Suburbanization is the establishment of residential communities on the fringes of a city. Historically, suburbanization stems from the rapid and substantial migration of people into large cities. Because of overcrowding and traffic congestion, government officials usually encourage the construction of homes on undeveloped land just outside of cities to improve living conditions.
Suburbanization has also occurred when town or city leaders develop uninhabited land to build new housing. These developments help grow local economies, which spark the construction of more homes and attractions, such as parks and shopping centers.
Suburbanization after World War II skyrocketed. Just after the war began in 1939, which the U.S. did not enter until 1941, 13.4% of the U.S. population lived in suburban areas. Data shows that in 1945, there was a shortage of 5 million homes across the U.S. As a result, when the war ended in 1945 and veterans returned home, many of them were unable to find proper housing, which forced them to live with friends and family.
To address this issue, the government contributed critical funds to initiatives and created policies that led to the growth of suburbanization. Some of these policies helped to boost the construction of homes, increase lending and the creation of essential infrastructures including highways. During this time, the Federal Housing Administration (FHA) helped to initiate many new construction projects, which helped to make homeownership more accessible to families.
In 1970, the suburban population expanded by 23.7% to 31.7%. Over the course of the next forty years, the suburbs grew to 51%. Between 1940 and 2010, suburbanization was framed as an effort to address the homeownership needs of large numbers of families and individuals who were relocating to metropolitan areas. Elected officials marketed suburbanization by calling it the “American Dream,” a reinforcement of the belief that all individuals can acquire success and upward mobility in society.
Causes of Suburbanization
Suburbanization has been and continues to be fueled by social and technological factors. As the number of city residents grew, pathways for transportation modernized to accommodate the increased number of traveling citizens. Railroads, trolleys and streetcars are all methods of transportation that evolved to serve the immediate needs of individuals in cities.
Social factors like prospective home buyers’ household incomes prompted property developers to build homes outside the city constraints that aligned with new demographics. For example, during the 19th and 20th centuries, the prevalence of mail-order houses (or kit homes) contributed to a rise in homes being built on the outskirts of cities. As more people moved farther away from urban areas, architects frequently built homes or buildings with a lower height. This made structures appear more spacious and appealing for prospective homeowners that wanted to live away from other people.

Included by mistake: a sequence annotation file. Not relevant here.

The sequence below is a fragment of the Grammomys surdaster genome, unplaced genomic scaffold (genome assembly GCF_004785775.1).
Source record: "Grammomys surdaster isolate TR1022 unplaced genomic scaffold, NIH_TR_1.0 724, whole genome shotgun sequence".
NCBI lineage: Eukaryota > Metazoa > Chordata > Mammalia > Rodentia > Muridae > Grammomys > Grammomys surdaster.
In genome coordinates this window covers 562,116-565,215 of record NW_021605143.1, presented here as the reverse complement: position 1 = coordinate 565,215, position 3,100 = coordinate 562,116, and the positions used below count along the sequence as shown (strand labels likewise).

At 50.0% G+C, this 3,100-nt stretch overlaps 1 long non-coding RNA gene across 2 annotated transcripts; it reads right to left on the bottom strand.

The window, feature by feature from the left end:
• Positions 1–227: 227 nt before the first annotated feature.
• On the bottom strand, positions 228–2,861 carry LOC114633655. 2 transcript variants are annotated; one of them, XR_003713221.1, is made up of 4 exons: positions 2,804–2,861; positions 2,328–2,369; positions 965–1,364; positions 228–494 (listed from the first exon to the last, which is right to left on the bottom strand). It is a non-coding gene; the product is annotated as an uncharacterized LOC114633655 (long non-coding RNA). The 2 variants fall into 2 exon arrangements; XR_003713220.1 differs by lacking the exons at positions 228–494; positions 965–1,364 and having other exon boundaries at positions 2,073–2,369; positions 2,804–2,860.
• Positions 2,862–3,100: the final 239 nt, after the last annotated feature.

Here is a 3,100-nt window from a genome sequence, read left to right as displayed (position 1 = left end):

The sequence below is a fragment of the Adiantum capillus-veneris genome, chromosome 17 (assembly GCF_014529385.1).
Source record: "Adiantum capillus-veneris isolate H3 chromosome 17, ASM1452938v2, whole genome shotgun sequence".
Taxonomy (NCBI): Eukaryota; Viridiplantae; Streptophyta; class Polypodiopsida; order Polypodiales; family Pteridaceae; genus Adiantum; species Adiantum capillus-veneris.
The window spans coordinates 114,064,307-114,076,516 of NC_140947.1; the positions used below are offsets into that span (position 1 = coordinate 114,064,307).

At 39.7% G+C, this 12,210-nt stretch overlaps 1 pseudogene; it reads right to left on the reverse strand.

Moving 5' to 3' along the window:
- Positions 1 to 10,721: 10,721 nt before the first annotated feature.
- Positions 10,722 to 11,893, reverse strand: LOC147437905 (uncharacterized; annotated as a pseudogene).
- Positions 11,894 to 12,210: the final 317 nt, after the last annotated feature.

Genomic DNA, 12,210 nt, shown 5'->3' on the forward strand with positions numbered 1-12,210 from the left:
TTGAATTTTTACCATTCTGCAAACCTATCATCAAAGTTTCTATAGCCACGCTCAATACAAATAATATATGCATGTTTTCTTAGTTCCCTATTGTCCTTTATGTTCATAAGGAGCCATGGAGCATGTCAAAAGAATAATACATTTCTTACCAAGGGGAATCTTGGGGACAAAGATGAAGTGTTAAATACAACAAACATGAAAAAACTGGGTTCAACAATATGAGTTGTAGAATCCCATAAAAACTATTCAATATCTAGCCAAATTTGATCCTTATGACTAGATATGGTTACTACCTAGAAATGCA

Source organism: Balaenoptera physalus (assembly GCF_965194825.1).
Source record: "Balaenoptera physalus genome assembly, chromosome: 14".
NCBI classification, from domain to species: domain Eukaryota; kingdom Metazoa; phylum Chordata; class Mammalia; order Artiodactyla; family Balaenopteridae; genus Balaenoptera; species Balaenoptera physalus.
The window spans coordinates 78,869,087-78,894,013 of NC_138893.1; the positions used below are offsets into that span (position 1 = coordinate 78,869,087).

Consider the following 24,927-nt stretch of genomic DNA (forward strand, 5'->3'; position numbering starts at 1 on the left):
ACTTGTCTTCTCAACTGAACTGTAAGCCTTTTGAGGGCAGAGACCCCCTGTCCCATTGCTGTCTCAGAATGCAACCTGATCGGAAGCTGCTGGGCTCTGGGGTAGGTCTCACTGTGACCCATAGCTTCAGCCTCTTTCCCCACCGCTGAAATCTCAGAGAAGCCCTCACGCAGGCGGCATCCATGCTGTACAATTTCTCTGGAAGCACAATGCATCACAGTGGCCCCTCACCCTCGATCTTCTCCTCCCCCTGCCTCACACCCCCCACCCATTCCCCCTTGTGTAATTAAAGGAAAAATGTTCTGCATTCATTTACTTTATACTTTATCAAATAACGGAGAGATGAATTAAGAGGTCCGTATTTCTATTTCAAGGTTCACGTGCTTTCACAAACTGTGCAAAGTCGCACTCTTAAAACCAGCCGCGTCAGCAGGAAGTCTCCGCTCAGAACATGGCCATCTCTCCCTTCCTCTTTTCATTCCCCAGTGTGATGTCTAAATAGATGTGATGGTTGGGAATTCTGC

Pros and Cons of Suburbanization
Like gentrification, suburbanization brings both benefits and disadvantages. The presence of available land makes it easier for residents to explore and travel without traffic. Because suburbanization cultivates new communities on the edges of densely populated cities, it reduces the cost of living for residents and provides individuals and families looking to move away from urban areas with access to affordable housing. Suburbanization helps the economy by advancing home lending, building infrastructure and suburban life.
However, the emergence of suburbanization has caused many towns and cities to allocate additional resources and taxpayer dollars toward building home utilities, such as electricity, sewer and water lines. Additionally, since suburban areas are more spread out, it increases the need for people to drive and use public transportation, which contributes to air pollution.
Although people from underrepresented communities may have been interested in relocating to the suburbs, they were often unable to do so because of affordability, segregation and discriminatory housing practices. Although the Fair Housing Act in 1968 restricts discrimination based on race, sex or origin, discriminatory housing practices persisted within the housing market for several decades. Suburbanization exacerbated the discriminatory practice by depleting resources from urban communities and forcing inner-city residents to spend their time and money on road travel.
How to Address Suburbanization
One way to address suburbanization is through “smart growth.” Smart growth is a set of strategies based on guidelines created by the Smart Growth Network. Their approach uses housing development and environmental conservation strategies to make communities more socially diverse and economically strong. This method works by reinvesting existing resources into infrastructure, positioning neighborhoods near public transportation and enhancing the quality of life for residents. The use of “smart growth” also creates high-quality development spaces that encourage walkability and community involvement in “live-work-play” areas.
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